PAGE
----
5. “Hospitals could just refuse to accept Medicare and Medicaid patients. I heard a rumor that could happen.”—I’m skeptical hospitals could or would do this, but I could be wrong. Maybe a small number will try it. Nevertheless, this doesn’t really affect my cost shifting argument. Plus, I could hardly be held accountable to rumors. What I think is more likely is the following point, the best among those I received.
6. “It could be that lower public rates, combined with rigid social or legal norms about adequate care (limiting cost cutting), will drive hospitals out of business. This could lead to greater consolidation in the industry, increasing hospital market power. In turn, that could lead to higher private prices.”—This is a great theory, and one I’ve pondered. (You can see elements of it written into my Milbank Quarterly and HSR cost shifting papers.)
By the way, I think that most hospitals trying to deny care to Medicare and Medicaid patients (per idea #5, above) would go out of business, which turns idea #5 into idea #6.
In any case, this theory of increasing consolidation, in part driven by lower public rates, has some weak support. As I wrote in my HSR paper on cost shifting, some have estimated that 15% of hospitals could lose profitability due to planned reductions in Medicare payment rates. Some would undoubtedly close for this reason, which would increase consolidation in the industry. And that, would likely push private prices upward. This is all projected and speculative.
One thing I like about this theory, though, is it highlights the important, mediating factor: market power. Anyone wishing to understand cost shifting needs to pay close attention this. Too much discussion of “cost shifting” ignores it, inviting magical thinking—like hospital costs are fixed and simply must be shifted, without regard to the market power necessary to do so. Market power is the more useful concept. (See the work of Stensland et al and Michael Morrisey.)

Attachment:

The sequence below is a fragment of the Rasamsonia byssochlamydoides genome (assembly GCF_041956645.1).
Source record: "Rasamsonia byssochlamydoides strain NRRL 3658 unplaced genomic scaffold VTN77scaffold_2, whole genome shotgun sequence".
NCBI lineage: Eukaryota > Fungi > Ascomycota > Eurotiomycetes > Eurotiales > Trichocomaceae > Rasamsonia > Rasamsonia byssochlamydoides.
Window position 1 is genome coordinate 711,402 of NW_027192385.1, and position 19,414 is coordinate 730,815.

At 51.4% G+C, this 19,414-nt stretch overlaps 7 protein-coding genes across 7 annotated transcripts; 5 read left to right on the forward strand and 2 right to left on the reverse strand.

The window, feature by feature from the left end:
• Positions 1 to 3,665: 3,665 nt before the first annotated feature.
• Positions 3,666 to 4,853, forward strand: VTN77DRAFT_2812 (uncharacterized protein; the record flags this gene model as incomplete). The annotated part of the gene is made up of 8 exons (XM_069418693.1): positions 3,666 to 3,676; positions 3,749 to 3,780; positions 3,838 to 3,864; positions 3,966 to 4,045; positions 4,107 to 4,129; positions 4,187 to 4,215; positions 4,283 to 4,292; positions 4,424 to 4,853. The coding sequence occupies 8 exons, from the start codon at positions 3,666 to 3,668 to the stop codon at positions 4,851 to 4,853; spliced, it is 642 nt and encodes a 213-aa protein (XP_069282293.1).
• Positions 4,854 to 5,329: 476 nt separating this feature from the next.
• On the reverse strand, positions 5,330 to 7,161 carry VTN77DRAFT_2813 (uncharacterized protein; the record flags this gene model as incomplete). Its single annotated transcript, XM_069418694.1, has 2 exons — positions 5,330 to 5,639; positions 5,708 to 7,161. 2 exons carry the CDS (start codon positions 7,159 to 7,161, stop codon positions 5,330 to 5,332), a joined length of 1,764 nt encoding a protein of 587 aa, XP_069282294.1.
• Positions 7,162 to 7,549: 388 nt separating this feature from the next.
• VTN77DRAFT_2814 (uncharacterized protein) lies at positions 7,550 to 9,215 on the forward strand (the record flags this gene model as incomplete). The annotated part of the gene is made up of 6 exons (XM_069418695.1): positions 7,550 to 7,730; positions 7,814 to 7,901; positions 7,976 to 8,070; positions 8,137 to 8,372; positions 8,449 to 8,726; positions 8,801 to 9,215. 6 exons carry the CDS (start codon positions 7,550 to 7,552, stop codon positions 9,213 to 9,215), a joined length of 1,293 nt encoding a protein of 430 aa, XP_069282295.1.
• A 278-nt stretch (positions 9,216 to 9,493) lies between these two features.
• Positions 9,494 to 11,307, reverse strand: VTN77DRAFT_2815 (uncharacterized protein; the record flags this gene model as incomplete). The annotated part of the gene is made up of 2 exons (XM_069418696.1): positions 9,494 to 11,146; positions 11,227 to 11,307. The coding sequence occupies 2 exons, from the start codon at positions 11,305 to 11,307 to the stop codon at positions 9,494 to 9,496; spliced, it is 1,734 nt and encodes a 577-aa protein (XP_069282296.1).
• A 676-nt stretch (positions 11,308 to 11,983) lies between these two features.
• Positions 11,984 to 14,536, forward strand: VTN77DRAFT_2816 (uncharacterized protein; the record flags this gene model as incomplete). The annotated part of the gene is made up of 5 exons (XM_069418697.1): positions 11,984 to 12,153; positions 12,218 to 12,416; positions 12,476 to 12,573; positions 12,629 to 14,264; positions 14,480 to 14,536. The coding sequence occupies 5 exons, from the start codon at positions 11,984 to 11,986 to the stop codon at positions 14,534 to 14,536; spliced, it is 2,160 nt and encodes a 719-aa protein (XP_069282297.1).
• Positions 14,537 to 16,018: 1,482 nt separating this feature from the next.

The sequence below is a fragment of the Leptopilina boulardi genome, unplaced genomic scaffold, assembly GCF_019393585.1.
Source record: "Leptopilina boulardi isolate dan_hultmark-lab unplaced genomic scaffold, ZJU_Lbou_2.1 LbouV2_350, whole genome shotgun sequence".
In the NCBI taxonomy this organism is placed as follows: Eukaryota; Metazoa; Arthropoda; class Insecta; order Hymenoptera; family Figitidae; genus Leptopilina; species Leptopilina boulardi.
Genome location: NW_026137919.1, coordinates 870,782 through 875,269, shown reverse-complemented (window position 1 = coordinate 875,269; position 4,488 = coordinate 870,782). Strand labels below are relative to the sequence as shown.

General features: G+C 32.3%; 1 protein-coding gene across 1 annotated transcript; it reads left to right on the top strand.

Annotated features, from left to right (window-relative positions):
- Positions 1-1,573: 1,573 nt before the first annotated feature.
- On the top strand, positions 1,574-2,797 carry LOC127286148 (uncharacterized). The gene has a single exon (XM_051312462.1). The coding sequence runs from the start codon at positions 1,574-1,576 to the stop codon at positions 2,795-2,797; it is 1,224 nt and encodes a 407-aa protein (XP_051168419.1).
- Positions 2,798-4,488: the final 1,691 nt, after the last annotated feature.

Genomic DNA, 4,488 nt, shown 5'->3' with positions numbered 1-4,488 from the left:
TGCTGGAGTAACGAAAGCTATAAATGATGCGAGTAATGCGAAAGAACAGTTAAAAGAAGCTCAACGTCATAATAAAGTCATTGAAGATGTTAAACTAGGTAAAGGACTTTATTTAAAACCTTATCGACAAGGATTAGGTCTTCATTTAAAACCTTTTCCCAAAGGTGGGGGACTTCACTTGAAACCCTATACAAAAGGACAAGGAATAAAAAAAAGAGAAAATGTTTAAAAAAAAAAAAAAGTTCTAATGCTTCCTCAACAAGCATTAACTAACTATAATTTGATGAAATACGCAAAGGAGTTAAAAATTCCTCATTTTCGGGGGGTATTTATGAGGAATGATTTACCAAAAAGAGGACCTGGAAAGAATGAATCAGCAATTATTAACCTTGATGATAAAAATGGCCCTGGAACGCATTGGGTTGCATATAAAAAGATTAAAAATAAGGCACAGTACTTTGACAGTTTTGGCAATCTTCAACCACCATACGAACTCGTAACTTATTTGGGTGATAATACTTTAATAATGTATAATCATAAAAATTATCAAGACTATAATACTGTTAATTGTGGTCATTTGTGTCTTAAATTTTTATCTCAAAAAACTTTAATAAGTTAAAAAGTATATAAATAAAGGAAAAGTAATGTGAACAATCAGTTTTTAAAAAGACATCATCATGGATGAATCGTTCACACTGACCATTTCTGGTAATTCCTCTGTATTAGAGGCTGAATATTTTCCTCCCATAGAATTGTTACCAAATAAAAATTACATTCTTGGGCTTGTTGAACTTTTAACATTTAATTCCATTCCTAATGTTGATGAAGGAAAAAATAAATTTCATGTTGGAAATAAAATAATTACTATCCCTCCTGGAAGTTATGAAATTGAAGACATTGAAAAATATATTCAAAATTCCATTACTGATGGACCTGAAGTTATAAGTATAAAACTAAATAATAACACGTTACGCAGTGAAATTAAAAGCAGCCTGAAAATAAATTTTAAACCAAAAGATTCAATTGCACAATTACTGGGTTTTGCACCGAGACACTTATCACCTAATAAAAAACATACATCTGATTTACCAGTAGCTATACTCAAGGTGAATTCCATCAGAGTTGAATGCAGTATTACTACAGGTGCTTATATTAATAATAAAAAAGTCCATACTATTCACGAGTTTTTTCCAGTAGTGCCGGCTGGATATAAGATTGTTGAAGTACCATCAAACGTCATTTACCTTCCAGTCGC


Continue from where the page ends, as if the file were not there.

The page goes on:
Anyway, there is zero direct, hard evidence for the causal chain expressed in this response. The individual who offered it to me admitted as much. On the other hand, there is evidence consistent with the theory that when public rates go down, so do private ones, as my piece described.
Even if the causal chain offered is possible, there are reasons to think it’s not the likely (or only) set of dominoes to fall. Perhaps our social or legal norms about adequate care are not yet binding because there’s so much waste in the system (there’s evidence of that!). It’s likely that many hospitals can become more efficient when prices are cut before they go bust. (See, again, Stensland et al and also Romely et al.)
Ultimately, I have to go with the evidence here. Cost shifting seems not to be happening, according to the most recent, high quality work. Prior to that, yes, it did occur, but at a relatively low rate. Once upon a time, 30 years ago, cost shifting was huge. That’s never happened since, and it’s high time we stopped thinking that massive cost shifting is inevitable. Responses to my piece illustrate that the cost shifting idea is strangely hard to shake, despite the evidence.